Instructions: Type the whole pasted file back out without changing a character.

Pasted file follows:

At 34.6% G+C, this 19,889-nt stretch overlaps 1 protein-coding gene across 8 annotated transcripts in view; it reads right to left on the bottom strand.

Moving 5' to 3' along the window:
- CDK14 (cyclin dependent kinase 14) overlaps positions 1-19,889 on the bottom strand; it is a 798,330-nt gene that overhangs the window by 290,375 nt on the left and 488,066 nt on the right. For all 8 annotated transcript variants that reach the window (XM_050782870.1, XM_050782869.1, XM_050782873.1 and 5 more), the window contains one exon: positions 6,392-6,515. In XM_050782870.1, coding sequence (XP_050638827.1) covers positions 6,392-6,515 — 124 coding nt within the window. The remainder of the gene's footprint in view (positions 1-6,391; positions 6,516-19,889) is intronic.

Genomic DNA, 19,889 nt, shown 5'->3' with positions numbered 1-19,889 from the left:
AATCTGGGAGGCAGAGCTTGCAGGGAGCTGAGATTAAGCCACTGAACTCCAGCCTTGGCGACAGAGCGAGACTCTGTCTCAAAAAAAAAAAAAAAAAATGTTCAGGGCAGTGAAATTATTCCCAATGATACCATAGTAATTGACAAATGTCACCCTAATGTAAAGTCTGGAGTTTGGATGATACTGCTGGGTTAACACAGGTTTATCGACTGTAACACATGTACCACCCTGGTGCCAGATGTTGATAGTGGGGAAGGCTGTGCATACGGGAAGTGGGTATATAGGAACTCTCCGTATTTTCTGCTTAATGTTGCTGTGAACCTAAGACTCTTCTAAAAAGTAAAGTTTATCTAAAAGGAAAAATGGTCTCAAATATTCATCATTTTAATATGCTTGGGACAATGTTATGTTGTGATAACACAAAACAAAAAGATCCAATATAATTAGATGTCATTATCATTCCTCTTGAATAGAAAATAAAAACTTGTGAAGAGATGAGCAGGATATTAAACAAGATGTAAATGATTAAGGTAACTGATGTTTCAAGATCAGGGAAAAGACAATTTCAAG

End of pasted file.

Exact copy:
At 34.6% G+C, this 19,889-nt stretch overlaps 1 protein-coding gene across 8 annotated transcripts in view; it reads right to left on the bottom strand.

Moving 5' to 3' along the window:
- CDK14 (cyclin dependent kinase 14) overlaps positions 1-19,889 on the bottom strand; it is a 798,330-nt gene that overhangs the window by 290,375 nt on the left and 488,066 nt on the right. For all 8 annotated transcript variants that reach the window (XM_050782870.1, XM_050782869.1, XM_050782873.1 and 5 more), the window contains one exon: positions 6,392-6,515. In XM_050782870.1, coding sequence (XP_050638827.1) covers positions 6,392-6,515 — 124 coding nt within the window. The remainder of the gene's footprint in view (positions 1-6,391; positions 6,516-19,889) is intronic.

Genomic DNA, 19,889 nt, shown 5'->3' with positions numbered 1-19,889 from the left:
AATCTGGGAGGCAGAGCTTGCAGGGAGCTGAGATTAAGCCACTGAACTCCAGCCTTGGCGACAGAGCGAGACTCTGTCTCAAAAAAAAAAAAAAAAAATGTTCAGGGCAGTGAAATTATTCCCAATGATACCATAGTAATTGACAAATGTCACCCTAATGTAAAGTCTGGAGTTTGGATGATACTGCTGGGTTAACACAGGTTTATCGACTGTAACACATGTACCACCCTGGTGCCAGATGTTGATAGTGGGGAAGGCTGTGCATACGGGAAGTGGGTATATAGGAACTCTCCGTATTTTCTGCTTAATGTTGCTGTGAACCTAAGACTCTTCTAAAAAGTAAAGTTTATCTAAAAGGAAAAATGGTCTCAAATATTCATCATTTTAATATGCTTGGGACAATGTTATGTTGTGATAACACAAAACAAAAAGATCCAATATAATTAGATGTCATTATCATTCCTCTTGAATAGAAAATAAAAACTTGTGAAGAGATGAGCAGGATATTAAACAAGATGTAAATGATTAAGGTAACTGATGTTTCAAGATCAGGGAAAAGACAATTTCAAG